wish even that, the same article goes on, ā€˜I would much prefer them to simply
say thank you, enjoy their mothers and fathers and get on with their livesā€™, said
one donor who threatened to take legal action if he was identiļ¬ed. Or it may
be a mother who makes such a decision on behalf of her child, as in the case of
the sperm donor who went to the Family Court in Melbourne to seek access
to a two-year-old boy; the Court was told that the child was not being de-
nied a relationship, just ā€˜an active parental relationshipā€™ (Sun Herald, Sydney,
27 January 2002).44 Other decisions follow, such as an IVF clinic trying to elim-
inate anonymous donations altogether from their procedures because of the
ethical problems to which they give rise. ā€˜Nowadays, the clinic advises clients
to ask a friend or relative to provide spermā€™, said a nurse (Sydney Morning
Herald, 29 November 2001).
ā€˜Or relativeā€™! A ļ¬nal surprise, then, sprung by relatives, in this case by
relatives who ā€“ like friends ā€“ are willing to donate to kin they know. If one
recalls all those early debates about anonymity being needed to protect the
nuclear family, saving it equally from intrusive strangers and the shadow of
incest, a wheel seems to have turned full circle. Seemingly, that problem has
been pushed to one side, and pre-existing kinship comes into its own.45 Of
course, it is not without complications. Edwards (1999; 2000) offers an account,
and it is one of the few fully ethnographic accounts, of the way English kinsfolk
weigh up such matters. Thompson (2001 : 174) describes a Californian fertility
clinic where friends and relatives are involved in gamete donation, and where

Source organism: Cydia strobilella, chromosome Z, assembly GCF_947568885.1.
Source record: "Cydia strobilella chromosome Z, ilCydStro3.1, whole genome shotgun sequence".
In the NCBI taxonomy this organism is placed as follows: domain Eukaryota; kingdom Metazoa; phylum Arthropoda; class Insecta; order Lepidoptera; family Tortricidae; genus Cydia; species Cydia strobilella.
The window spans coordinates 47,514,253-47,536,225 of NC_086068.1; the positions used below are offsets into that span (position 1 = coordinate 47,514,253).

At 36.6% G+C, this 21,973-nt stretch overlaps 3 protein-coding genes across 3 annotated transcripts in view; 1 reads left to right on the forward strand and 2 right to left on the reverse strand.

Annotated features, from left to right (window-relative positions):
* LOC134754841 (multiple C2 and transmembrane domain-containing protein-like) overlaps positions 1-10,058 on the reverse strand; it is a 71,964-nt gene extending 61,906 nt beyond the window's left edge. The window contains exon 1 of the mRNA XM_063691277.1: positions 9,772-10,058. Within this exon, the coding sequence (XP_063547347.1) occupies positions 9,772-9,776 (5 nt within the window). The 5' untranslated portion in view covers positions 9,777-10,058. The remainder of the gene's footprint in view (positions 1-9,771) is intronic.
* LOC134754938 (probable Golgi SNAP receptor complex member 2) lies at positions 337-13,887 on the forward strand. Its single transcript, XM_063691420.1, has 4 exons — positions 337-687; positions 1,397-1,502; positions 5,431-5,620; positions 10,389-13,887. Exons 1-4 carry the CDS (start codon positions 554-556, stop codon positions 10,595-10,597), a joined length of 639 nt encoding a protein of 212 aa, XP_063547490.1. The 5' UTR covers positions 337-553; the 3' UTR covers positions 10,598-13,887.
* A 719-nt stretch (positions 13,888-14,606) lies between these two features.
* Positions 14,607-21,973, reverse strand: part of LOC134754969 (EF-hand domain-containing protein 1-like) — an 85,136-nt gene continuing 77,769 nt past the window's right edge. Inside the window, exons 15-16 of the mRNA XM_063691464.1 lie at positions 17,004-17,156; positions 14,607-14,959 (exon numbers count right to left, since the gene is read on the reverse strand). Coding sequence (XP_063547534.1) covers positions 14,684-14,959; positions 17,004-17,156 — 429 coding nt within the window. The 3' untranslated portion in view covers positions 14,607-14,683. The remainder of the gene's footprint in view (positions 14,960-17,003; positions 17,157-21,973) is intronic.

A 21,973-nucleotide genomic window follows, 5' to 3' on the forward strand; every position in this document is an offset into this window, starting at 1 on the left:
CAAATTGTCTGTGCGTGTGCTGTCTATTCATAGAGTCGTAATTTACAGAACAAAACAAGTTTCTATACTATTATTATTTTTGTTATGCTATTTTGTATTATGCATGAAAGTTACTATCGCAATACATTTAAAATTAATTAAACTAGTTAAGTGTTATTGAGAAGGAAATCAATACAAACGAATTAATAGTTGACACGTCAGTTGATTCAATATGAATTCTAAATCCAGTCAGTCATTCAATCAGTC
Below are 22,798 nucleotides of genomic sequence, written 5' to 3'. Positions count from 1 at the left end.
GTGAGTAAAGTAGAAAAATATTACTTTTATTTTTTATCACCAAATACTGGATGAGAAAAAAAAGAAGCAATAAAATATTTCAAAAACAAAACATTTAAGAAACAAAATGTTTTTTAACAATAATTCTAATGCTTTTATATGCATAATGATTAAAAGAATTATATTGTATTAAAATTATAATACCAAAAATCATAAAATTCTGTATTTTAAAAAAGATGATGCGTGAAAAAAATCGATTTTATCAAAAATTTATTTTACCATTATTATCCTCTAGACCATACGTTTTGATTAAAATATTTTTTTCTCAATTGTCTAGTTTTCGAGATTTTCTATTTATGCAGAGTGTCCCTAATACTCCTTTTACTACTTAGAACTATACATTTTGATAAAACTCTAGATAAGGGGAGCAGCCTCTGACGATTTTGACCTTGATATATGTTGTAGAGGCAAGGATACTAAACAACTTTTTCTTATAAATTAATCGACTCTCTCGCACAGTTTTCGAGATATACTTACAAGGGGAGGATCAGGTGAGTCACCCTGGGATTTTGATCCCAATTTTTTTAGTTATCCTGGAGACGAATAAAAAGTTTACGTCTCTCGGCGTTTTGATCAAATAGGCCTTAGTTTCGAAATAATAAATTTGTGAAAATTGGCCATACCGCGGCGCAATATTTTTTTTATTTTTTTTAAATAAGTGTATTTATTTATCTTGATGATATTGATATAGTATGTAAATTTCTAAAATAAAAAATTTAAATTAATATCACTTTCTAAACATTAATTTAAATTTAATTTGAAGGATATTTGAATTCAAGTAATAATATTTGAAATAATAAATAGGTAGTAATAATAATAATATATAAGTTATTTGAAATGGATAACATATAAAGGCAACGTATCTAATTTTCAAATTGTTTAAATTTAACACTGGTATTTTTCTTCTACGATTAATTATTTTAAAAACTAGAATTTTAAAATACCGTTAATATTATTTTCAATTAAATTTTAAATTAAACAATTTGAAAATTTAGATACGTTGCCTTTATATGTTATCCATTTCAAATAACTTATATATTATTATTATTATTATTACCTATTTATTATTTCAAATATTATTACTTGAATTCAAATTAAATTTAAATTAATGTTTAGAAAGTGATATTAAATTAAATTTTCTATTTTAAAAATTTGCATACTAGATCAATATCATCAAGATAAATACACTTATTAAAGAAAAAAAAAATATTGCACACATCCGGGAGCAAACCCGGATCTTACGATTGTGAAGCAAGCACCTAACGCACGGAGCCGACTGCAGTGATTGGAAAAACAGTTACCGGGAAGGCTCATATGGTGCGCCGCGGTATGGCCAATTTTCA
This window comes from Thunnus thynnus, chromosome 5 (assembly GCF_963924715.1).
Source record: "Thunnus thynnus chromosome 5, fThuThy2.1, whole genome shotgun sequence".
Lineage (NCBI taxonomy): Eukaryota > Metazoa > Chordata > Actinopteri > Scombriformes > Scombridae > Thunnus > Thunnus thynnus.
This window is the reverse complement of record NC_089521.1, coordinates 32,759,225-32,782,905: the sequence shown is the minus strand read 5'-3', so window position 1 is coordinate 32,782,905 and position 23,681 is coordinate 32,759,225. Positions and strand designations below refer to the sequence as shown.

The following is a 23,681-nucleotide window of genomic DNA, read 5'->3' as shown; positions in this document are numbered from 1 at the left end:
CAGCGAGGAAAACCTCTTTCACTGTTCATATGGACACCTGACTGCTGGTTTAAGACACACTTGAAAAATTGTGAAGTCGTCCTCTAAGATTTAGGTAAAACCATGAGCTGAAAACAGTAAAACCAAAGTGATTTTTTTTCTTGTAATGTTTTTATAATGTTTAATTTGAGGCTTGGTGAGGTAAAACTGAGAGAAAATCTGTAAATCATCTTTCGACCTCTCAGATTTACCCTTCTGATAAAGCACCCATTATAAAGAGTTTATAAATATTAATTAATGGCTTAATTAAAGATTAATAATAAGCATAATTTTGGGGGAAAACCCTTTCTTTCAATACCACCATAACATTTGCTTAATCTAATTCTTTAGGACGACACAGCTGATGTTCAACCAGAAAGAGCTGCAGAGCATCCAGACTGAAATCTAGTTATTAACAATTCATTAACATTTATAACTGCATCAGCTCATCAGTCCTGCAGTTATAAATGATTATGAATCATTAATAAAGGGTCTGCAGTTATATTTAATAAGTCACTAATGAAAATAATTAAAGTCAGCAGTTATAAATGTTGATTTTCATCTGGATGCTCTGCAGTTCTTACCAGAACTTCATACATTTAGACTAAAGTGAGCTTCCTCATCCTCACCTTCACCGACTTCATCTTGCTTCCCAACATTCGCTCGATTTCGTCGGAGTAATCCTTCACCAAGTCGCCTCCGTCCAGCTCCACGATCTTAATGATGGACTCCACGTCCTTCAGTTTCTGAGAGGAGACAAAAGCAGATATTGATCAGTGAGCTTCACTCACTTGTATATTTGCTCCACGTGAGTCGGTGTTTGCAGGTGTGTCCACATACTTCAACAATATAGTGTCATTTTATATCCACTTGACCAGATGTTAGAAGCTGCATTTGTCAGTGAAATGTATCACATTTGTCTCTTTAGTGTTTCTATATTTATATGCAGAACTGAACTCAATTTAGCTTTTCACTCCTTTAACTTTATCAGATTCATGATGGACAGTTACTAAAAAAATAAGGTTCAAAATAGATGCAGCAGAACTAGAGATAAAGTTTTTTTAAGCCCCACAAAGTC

ā€˜certain bases of kin differentiation are foregrounded and recrafted while other
are minimizedā€™. Although this may be so that the intending parents come out
ā€˜through legitimate and intact chains of descent as the real parentsā€™, my focus
is on the separations and recombinations that make this possible. In one case,

for example, the surrogate asked to gestate eggs and sperm from a husbandā€“
wife pair was the husbandā€™s sister. It was not counted as incest. It was a near
thing, though, and the sister joked that it was lucky she had her tubes tied
because that ensured that none of her own eggs would meet any sperm that
might accidentally be transferred with the embryo. A further case Thompson
(2001 : 187) cites is a co-venture of a kind that came to the fore from the early
days of IVF, namely mothers and daughters assisting one another, in this case
the daughter providing an egg to be inseminated by her motherā€™s husband.
The fact that he was her stepfather helped, but the fact that the egg contained
genetic endowment from the daughterā€™s father (motherā€™s former husband)
was not mentioned. In this case, the daughter was happy to have helped her
mother, but did not like thinking about the spare embryos that were not used
and that, outside her motherā€™s body, simply remained the creation of herself
and her stepfather.
Yet however painful, casual, taken for granted or requiring great effort it is,
relatives can probably handle the complex business of negotiating closeness
and distance, separating themselves from this part of procreation in order to
associate with that part. Is it because, regardless of what happens in other parts
of their lives, kinship has taught them to be adept at managing two kinds of
relations at once, not just connections but disconnections as well?

Considerable thanks to the Julius Stone Institute and to Helen Irving and the
Law Faculty at the University of Sydney for the opportunity to participate
in the 2002 Macquarie Bank Lecture series Biotechnologies: Between Expert
Knowledges and Public Values. The Gender Relations Centre and Department
of Anthropology at the Research School of Paciļ¬c and Asian Studies, Australian
National University, Canberra, also my hosts, provided much further dis-
cussion; warm personal thanks to Margaret Jolly and Mark Mosko. I remain
grateful to the other authors of Technologies of Procreation for their continuing
insights; however, I have probably drawn more on Sarah Franklinā€™s (2001 b;